B. Procedural Background

J.E. Dunn filed a complaint on July 15, 2011, alleging claims for breach of contract, negligence, negligent misrepresentation, quantum meruit, unjust enrichment, and promissory estoppel against Defendants SRP, Smoot, and Robuck. (ECF No. 1). SRP, Smoot and Robuck then moved to dismiss, alleging lack of subject matter jurisdiction or, in the alternative, for failure to state a claim. The motion was granted in part and denied in part on September 20, 2012. (ECF Nos. 25 & 26). As relevant here, the opinion indicated that " Smoot and Robuck, as SRP general partners, may be liable for any outstanding obligation after exhaustion of SRP's assets and, for that reason, are proper parties to this suit. . . . Because Smoot and Robuck may not be held individually liable, JE Dunn may not satisfy any judgment against them without first exhausting the assets of SRP." (ECF No. 25, at 17-18). The decision also held that " to the extent that JE Dunn alleges negligent misrepresentation based on pre-contractual negotiations that induced it to enter into the subcontract, Maryland law supports that it was owed an independent duty that SRP's representations be accurate and the allegations in the first Count V for negligent misrepresentation are sufficient in the pre-contractual phase." ( Id. at 22). The negligence and negligent misrepresentation claims were dismissed, however, insofar as they were based on an alleged duty by SRP to manage the project in accordance with industry standards or to make accurate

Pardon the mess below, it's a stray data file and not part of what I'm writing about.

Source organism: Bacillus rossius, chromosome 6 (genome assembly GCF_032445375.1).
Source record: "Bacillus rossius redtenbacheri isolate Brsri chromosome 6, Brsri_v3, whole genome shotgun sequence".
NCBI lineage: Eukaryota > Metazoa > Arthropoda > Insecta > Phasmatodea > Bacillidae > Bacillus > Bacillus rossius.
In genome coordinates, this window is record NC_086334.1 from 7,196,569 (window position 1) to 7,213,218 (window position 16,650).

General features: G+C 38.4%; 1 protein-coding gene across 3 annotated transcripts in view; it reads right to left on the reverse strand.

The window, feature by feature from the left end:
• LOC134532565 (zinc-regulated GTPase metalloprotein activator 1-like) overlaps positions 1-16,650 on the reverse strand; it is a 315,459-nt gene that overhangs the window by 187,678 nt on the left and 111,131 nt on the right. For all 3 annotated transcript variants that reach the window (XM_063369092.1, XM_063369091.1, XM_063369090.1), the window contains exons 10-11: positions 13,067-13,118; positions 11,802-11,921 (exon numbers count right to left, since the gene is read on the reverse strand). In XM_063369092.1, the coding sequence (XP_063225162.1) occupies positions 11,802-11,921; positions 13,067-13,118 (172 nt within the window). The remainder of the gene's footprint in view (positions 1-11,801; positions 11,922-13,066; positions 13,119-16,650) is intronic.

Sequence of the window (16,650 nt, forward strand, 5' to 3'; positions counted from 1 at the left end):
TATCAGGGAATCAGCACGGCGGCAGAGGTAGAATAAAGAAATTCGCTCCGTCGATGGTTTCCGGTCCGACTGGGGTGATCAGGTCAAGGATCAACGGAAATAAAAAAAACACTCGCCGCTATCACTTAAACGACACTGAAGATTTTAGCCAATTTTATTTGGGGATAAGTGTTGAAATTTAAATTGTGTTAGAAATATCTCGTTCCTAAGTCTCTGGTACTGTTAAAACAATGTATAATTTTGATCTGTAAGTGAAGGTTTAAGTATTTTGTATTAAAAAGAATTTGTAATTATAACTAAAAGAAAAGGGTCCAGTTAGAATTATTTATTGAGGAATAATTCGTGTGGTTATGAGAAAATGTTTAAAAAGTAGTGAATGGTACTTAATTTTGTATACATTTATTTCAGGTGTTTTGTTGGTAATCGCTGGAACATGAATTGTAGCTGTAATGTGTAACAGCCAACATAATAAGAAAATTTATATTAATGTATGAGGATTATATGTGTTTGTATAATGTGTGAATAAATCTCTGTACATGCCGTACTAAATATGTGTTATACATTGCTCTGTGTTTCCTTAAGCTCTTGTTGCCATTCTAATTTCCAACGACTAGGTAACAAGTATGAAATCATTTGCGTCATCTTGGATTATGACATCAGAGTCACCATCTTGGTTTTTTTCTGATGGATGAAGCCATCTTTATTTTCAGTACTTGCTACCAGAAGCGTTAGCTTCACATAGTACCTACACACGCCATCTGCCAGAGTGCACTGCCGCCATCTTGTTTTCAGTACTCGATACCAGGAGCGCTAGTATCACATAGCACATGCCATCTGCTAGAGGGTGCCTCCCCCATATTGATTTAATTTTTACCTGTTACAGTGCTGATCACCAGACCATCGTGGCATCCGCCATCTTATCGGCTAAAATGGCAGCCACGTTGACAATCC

Page 599

representations after the subcontract was signed. ( Id. at 26).